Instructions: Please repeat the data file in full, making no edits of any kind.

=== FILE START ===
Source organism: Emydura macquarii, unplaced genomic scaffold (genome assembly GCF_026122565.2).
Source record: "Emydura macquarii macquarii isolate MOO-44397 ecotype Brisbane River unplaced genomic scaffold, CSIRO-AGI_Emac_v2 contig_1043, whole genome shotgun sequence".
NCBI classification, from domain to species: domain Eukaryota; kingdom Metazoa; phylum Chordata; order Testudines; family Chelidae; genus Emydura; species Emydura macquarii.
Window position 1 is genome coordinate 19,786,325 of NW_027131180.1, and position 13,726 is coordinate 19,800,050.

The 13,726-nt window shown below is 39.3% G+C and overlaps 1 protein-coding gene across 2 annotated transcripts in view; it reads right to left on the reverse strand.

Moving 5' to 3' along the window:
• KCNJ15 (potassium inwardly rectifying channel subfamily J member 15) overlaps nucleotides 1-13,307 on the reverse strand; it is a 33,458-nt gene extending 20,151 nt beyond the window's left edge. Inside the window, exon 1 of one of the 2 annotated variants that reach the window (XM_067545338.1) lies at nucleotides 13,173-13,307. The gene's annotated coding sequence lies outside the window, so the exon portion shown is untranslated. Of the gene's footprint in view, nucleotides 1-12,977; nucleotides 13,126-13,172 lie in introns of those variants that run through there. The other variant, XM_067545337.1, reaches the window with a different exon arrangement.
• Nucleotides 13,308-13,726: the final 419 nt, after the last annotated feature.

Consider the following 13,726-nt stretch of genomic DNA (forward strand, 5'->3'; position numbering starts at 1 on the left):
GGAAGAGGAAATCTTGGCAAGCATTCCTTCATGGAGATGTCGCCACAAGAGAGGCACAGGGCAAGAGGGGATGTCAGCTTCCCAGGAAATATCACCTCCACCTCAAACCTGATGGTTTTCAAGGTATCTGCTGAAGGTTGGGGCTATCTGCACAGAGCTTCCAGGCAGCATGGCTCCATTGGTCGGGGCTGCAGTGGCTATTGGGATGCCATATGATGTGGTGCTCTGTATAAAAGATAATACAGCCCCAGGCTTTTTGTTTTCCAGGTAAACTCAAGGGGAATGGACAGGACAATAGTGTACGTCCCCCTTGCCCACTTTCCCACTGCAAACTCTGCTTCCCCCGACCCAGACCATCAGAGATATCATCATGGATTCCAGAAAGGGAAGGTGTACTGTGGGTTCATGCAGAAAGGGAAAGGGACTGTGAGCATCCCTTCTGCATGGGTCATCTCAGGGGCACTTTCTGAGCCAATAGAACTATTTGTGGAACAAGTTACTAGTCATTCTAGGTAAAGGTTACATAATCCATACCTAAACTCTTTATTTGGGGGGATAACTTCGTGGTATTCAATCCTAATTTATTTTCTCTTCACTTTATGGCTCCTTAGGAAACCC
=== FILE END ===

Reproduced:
Source organism: Emydura macquarii, unplaced genomic scaffold (genome assembly GCF_026122565.2).
Source record: "Emydura macquarii macquarii isolate MOO-44397 ecotype Brisbane River unplaced genomic scaffold, CSIRO-AGI_Emac_v2 contig_1043, whole genome shotgun sequence".
NCBI classification, from domain to species: domain Eukaryota; kingdom Metazoa; phylum Chordata; order Testudines; family Chelidae; genus Emydura; species Emydura macquarii.
Window position 1 is genome coordinate 19,786,325 of NW_027131180.1, and position 13,726 is coordinate 19,800,050.

The 13,726-nt window shown below is 39.3% G+C and overlaps 1 protein-coding gene across 2 annotated transcripts in view; it reads right to left on the reverse strand.

Moving 5' to 3' along the window:
• KCNJ15 (potassium inwardly rectifying channel subfamily J member 15) overlaps nucleotides 1-13,307 on the reverse strand; it is a 33,458-nt gene extending 20,151 nt beyond the window's left edge. Inside the window, exon 1 of one of the 2 annotated variants that reach the window (XM_067545338.1) lies at nucleotides 13,173-13,307. The gene's annotated coding sequence lies outside the window, so the exon portion shown is untranslated. Of the gene's footprint in view, nucleotides 1-12,977; nucleotides 13,126-13,172 lie in introns of those variants that run through there. The other variant, XM_067545337.1, reaches the window with a different exon arrangement.
• Nucleotides 13,308-13,726: the final 419 nt, after the last annotated feature.

Consider the following 13,726-nt stretch of genomic DNA (forward strand, 5'->3'; position numbering starts at 1 on the left):
GGAAGAGGAAATCTTGGCAAGCATTCCTTCATGGAGATGTCGCCACAAGAGAGGCACAGGGCAAGAGGGGATGTCAGCTTCCCAGGAAATATCACCTCCACCTCAAACCTGATGGTTTTCAAGGTATCTGCTGAAGGTTGGGGCTATCTGCACAGAGCTTCCAGGCAGCATGGCTCCATTGGTCGGGGCTGCAGTGGCTATTGGGATGCCATATGATGTGGTGCTCTGTATAAAAGATAATACAGCCCCAGGCTTTTTGTTTTCCAGGTAAACTCAAGGGGAATGGACAGGACAATAGTGTACGTCCCCCTTGCCCACTTTCCCACTGCAAACTCTGCTTCCCCCGACCCAGACCATCAGAGATATCATCATGGATTCCAGAAAGGGAAGGTGTACTGTGGGTTCATGCAGAAAGGGAAAGGGACTGTGAGCATCCCTTCTGCATGGGTCATCTCAGGGGCACTTTCTGAGCCAATAGAACTATTTGTGGAACAAGTTACTAGTCATTCTAGGTAAAGGTTACATAATCCATACCTAAACTCTTTATTTGGGGGGATAACTTCGTGGTATTCAATCCTAATTTATTTTCTCTTCACTTTATGGCTCCTTAGGAAACCC